She raked her fingers through her hair in an attempt to smooth out the knots.
He enjoyed watching the palm trees swaying in the wind as rain drizzled from the sky.
Notice the physical movements of people rummaging, hurling, and raking. The trees and rain also show their movement.
7. Organic Imagery
Organic imagery is also unrelated to the five basic senses and instead appeals to internal sensations, feelings, and emotions. It describes personal experiences, such as fatigue, hunger, thirst, fear, love, loneliness, despair, elation, and nostalgia.
Organic imagery is subjective, which contributes to it being a more difficult and complex form of mental imagery since the writer’s goal is to create a specific emotion or feeling within the reader.
Examples of organic imagery:
Her eyes lit up the moment she saw him, and she ran into his arms.
He lowered his head and covered his face with his hands. He couldn’t bear for her to see what her words had done to him.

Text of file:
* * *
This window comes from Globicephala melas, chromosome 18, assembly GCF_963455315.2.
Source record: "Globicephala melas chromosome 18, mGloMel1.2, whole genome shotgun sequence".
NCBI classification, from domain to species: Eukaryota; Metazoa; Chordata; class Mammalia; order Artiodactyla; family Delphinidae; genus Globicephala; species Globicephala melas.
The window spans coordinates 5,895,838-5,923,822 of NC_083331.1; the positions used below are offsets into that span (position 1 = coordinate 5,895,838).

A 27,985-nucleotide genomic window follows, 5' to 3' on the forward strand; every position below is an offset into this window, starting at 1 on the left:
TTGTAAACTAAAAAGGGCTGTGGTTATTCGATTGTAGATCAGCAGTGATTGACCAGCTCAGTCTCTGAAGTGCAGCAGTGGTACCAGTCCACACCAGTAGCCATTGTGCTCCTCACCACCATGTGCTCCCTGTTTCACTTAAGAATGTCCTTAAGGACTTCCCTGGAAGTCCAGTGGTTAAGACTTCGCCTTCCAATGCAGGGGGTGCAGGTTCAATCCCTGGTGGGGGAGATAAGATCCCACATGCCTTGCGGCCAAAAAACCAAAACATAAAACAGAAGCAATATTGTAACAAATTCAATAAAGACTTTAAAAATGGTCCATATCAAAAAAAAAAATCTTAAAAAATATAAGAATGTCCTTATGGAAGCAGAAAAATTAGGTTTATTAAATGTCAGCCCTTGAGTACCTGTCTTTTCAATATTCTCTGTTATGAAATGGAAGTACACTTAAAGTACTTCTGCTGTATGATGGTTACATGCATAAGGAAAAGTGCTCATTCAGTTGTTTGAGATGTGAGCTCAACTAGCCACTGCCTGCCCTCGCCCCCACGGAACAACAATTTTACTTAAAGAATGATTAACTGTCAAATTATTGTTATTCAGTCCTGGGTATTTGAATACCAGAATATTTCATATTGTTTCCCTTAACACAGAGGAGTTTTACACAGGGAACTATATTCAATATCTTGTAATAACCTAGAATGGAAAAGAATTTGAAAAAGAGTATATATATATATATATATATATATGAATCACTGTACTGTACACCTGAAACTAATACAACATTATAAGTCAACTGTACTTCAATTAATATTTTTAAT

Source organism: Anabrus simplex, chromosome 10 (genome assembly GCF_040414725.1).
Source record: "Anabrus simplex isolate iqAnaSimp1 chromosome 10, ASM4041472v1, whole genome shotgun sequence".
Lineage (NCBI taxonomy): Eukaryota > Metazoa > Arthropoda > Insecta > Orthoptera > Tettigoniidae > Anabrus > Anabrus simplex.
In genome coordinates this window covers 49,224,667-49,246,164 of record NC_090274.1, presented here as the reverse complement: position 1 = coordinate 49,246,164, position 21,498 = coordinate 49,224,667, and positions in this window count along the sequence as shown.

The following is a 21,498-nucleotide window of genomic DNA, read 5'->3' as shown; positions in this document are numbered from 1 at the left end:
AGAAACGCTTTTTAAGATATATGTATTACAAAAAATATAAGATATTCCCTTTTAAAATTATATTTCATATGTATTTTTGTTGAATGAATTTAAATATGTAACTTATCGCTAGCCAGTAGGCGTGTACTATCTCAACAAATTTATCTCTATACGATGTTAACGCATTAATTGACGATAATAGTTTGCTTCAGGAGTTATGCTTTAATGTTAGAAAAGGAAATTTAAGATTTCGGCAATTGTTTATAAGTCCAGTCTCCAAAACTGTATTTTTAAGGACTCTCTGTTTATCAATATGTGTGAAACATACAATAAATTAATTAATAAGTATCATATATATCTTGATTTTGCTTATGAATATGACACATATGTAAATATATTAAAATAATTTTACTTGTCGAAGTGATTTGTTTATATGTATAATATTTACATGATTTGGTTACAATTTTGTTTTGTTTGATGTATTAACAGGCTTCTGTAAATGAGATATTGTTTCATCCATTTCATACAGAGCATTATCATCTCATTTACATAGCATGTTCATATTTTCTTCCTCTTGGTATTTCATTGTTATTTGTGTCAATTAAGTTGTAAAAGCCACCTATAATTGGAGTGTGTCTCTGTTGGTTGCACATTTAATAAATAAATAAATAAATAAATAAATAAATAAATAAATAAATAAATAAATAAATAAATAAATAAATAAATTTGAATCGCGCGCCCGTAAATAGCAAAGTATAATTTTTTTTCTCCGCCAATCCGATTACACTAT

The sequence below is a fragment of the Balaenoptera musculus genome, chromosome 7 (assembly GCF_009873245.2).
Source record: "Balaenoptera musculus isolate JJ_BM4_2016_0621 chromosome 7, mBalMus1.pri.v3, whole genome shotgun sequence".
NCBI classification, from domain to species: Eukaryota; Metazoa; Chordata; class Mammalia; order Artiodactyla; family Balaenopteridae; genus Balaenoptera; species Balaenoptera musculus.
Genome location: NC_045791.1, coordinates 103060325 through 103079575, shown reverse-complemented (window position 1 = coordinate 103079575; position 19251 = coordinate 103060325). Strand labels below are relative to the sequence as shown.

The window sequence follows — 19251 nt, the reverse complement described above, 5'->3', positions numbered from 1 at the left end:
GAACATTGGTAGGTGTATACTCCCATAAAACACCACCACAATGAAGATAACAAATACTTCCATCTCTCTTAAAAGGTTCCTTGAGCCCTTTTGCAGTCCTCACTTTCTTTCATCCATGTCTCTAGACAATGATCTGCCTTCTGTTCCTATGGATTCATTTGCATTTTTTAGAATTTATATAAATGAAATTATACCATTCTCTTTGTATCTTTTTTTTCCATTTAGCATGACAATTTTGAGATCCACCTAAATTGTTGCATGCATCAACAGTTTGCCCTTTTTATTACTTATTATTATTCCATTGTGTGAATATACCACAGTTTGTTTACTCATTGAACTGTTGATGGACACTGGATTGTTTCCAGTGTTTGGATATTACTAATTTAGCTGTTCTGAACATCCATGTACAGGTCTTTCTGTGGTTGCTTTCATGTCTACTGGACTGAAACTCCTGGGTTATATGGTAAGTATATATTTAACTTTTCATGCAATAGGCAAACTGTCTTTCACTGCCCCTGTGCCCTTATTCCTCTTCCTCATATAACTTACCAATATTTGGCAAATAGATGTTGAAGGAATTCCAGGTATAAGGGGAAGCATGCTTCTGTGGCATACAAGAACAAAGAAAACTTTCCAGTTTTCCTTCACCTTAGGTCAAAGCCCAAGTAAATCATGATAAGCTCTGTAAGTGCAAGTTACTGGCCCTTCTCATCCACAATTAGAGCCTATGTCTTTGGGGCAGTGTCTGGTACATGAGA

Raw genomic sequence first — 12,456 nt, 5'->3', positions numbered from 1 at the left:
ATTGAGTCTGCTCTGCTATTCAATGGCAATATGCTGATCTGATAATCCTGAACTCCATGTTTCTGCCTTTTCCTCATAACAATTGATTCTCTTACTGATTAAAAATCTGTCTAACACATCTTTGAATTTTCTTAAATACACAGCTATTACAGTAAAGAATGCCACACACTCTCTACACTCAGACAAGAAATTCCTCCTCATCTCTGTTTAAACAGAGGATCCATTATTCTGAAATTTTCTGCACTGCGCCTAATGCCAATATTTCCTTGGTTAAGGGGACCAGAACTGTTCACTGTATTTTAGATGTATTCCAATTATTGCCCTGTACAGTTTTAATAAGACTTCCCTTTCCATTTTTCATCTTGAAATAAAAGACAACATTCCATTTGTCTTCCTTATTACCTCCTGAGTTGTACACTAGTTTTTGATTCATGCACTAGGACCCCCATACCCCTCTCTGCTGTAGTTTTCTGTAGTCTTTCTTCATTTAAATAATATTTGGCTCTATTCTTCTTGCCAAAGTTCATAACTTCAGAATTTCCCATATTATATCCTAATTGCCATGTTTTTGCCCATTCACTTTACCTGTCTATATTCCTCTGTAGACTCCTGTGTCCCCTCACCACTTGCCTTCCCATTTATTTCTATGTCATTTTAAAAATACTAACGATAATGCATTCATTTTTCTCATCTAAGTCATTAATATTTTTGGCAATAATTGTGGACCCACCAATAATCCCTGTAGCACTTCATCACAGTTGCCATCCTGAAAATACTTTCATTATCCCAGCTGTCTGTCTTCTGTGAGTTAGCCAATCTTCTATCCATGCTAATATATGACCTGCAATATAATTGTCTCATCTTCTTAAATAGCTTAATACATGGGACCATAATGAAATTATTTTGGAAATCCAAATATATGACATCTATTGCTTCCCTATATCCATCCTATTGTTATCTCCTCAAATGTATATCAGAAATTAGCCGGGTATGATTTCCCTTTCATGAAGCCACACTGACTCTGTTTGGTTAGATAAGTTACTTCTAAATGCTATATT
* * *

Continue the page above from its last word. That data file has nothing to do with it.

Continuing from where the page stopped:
She clenched her fists and then threw her hands in the air as he continued to yell at her.
Here we can feel emotions of happiness, shame, sadness, anger, and frustration.
More Imagery Examples
Imagery is also found in pop culture, movies, songs, and everyday speech.
Below are examples of imagery taken from excerpts of two novels and two poems as well as examples from a movie, two songs, and various sayings.
Examples of Imagery in Literature
Visual Imagery Example
The Hobbit, JRR Tolkien:
“The far bank was steep and slippery. When they got to the top of it, leading their ponies, they saw that the great mountains had marched down very near to them. Already they seemed only a day’s easy journey from the feet of the nearest. Dark and drear it looked, though there were patches of sunlight on its brown sides, and behind its shoulders, the tips of snow-peaks gleamed.”